Jamie: Phew. It's really hot. I told you British weather isn't always terrible.

Carolina: Jamie! I know you British talk about the weather all the time – but not now! Why did you want to see me? Tell me now.

Jamie: Well … You remember I told you about that placement that I applied for?

Carolina: Placement? What's that?

Jamie: Like a training position – work experience.

Carolina: You applied for a lot of different things.

Jamie: Yeah. Yeah, that's right.

Carolina: And?

Jamie: Well, they've accepted me.

Carolina: Which one? Where?

Jamie: The one I really wanted. The best one.

Carolina: Oh no. Borneo.

Jamie: Yep. Borneo. The orang-utans.

Carolina: You've got the job.

Jamie: Well, I haven't got it yet. I have to wait for my exam results. They say I have to get a 2:1.

Carolina: You'll get a 2:1. You know you will.

Jamie: I hope so. I've got a 2:1 in my continuous assessment. And the exams are going well.

Carolina: So that's good then.

Jamie: It's great … but you know there's a problem.

Carolina: Yes.

Jamie: The band.

Carolina: The band!?

Jamie: The tour in October with The Electrons. I don't know what to do. It's a terrible decision. Stay here and go on tour with the band – that's every guy's dream. Or go to Borneo and work with orang-utans – my dream since I was a kid. I can't do both.

Carolina: And what about me? Do you think I want you to go to Borneo, the other side of the world?

Jamie: It's only for nine months. We can email, we can phone, we can text. Look, I need time to think about this. It's the biggest decision of my life. And I need you to understand that. Please. OK?

Carolina: Oh, Jamie. OK.

Jamie: Thanks. Now come on, let's get some lunch.

 

Jo and Adam

Adam: And here's Jo again in the studio. Hi Jo.

Jo: Hi everybody. It's getting exciting, isn't it? Jamie's got the job ...

Adam: But will he go to Borneo?

Jo: Or stay with the band and tour with The Electrons? I think I'd go on tour with the band.

Adam: I think I'd go to Borneo. I visited once and it was amazing. But we need to wait for his exam results.

Jo: Ah, yes. And that's what I want to talk about today. Listen to Jamie and Carolina.

Jamie: Well, I haven't got it yet. I have to wait for my exam results. They say I have to get a 2:1.

Carolina: You'll get a 2:1. You know you will.

Jamie: I hope so. I've got a 2:1 in my continuous assessment. And the exams are going well.

Jo: A 2:1 is a grade. When you get your final degree, you can get a first class degree, which is a very good degree. Like a grade A.

Adam: People say 'I'd like to get a first', or 'My brother got a first at Oxford'.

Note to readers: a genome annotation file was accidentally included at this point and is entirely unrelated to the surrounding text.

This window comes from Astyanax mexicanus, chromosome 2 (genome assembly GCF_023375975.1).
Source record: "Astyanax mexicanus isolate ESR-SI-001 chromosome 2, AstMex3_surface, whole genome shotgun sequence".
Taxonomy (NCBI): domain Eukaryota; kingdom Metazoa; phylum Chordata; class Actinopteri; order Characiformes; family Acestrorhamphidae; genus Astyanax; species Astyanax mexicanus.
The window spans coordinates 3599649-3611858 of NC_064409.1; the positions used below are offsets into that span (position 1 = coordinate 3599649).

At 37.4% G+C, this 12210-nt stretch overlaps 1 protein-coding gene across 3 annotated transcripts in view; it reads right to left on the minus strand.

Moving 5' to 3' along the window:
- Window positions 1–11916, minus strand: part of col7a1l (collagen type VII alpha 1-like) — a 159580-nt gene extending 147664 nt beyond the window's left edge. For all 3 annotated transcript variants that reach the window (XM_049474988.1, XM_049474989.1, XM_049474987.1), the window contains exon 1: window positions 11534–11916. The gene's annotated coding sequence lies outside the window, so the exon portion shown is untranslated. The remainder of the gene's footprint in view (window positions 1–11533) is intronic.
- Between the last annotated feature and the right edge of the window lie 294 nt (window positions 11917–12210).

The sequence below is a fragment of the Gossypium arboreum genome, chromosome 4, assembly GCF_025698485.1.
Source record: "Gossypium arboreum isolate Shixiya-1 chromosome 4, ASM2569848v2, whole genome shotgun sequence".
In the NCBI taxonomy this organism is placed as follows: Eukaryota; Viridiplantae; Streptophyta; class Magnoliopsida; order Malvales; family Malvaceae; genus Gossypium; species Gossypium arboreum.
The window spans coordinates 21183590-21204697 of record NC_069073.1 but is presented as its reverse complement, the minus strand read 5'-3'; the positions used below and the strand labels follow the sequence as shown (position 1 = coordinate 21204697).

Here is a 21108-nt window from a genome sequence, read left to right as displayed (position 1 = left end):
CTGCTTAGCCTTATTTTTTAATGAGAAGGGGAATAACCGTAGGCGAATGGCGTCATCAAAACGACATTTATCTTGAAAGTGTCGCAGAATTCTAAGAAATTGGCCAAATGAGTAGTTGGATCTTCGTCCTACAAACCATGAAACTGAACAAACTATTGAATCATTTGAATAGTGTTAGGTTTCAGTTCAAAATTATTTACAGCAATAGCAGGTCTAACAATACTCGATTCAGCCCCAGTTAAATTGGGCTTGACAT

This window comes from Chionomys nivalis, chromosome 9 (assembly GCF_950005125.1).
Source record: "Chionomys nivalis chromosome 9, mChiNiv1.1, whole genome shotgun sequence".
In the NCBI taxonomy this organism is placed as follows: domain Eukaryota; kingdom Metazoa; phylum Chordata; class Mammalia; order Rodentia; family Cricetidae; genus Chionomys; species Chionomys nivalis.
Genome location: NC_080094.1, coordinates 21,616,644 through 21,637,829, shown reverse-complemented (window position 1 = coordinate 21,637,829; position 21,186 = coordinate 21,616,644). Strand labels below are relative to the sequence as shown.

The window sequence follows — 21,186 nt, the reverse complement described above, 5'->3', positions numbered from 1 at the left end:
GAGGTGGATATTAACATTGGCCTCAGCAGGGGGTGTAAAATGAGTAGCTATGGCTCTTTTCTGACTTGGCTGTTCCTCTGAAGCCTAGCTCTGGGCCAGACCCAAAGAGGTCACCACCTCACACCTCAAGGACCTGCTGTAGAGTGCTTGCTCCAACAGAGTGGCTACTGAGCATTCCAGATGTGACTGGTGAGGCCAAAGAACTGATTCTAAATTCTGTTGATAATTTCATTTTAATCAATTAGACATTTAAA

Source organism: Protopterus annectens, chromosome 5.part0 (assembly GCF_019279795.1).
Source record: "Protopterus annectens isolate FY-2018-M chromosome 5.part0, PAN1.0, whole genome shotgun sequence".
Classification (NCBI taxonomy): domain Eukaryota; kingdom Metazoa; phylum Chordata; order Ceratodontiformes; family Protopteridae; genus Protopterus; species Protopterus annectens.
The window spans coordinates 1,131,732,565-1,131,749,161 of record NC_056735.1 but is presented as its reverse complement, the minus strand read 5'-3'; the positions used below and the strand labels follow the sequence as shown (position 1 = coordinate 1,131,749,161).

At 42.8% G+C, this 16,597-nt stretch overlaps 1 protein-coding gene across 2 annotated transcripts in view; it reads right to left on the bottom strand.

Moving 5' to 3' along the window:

Jo: And then there's a second class degree. Second class degrees are divided into two levels – you can get a 2:1, which is a good degree, like a grade B.

Adam: Or a 2:2, which isn't as good as a 2:1 – more like a grade C.

Jo: And then there's a third class degree, which isn't so good – more like a grade D.

Adam: So, when you finish university and get your final degree, you can get a first, a 2:1, a 2:2 or a third.

Jo: And Jamie needs to get a 2:1 for the job in Borneo. Listen again to Jamie.

Jamie: I've got a 2:1 in my continuous assessment. And the exams are going well.

Jo: On Jamie's course, students are assessed by a combination of coursework – 'continuous assessment' – and exams, but every university has a different system.

Adam: I used to like exams because I didn’t have to work as hard through the year to pass the course. I could just study hard for a short time before the exam. What about you?

Jo: I preferred continuous assessment. I used to get very stressed for exams.

Adam: We'd like you to write and tell us what you think about exams and continuous assessment.

Jo: Which system do you prefer? Which do you think is better?

Adam: The address is www.britishcouncil.org/learnenglish. And that's all for today. There are some exercises on the website to help you with the language from the podcast.

Jo: Including some more vocabulary connected with study and university.

Jo/Adam: Bye!

While you listen

Elementary Podcasts are suitable for learners with different levels of English. Here are some ways to make them easier (if you have a lower level of English) or more difficult (if you have a higher level of English). You can choose one or two of these suggestions - you don't have to do all of them!

Making it easier

  • Read all the exercises before you listen to the podcast.
  • Look up the words in the exercises that you don't know in a dictionary.
  • Play the podcast as many times as you need.
  • Play each part of the podcast separately.
  • Read the transcript after you have listened to the podcast.

Making it harder

  • Listen to the podcast before you read the exercises.
  • Only play the podcast once before answering the questions.
  • Play the whole podcast without a break.
  • Don't read the transcript.

Now, listen to the podcast and do the exercises on the following tabs.

Choose all the sentences that are true according to what you heard in the podcast.

Exercise

初阶播客 - 系列3

Tab: 
Elementary Podcasts
Chinese, Simplified

Adam惊叹于听众朋友对伦敦的了解程度。而在纽卡斯尔,Carolina在店里遇到了一位非常难缠的顾客,而这不过只是一个非常糟糕的一天的开始。通过我们的播客学习英语!

Adam惊叹于听众朋友对伦敦的了解程度。而在纽卡斯尔,Carolina在店里遇到了一位非常难缠的顾客,而这不过只是一个非常糟糕的一天的开始。通过我们的播客学习英语!

Elementary Podcasts - Series 3

Tab: 
Elementary Podcasts
Arabic

آدم منبهر بكل ما تعرفونه عن لندن. فى نيوكاسل تقابل كارولينا عميلاً بشعاً في متجر وتكون هذه مجرد بداية ليوم سيء جداً. تعلم الإنجليزية مع البودكاست!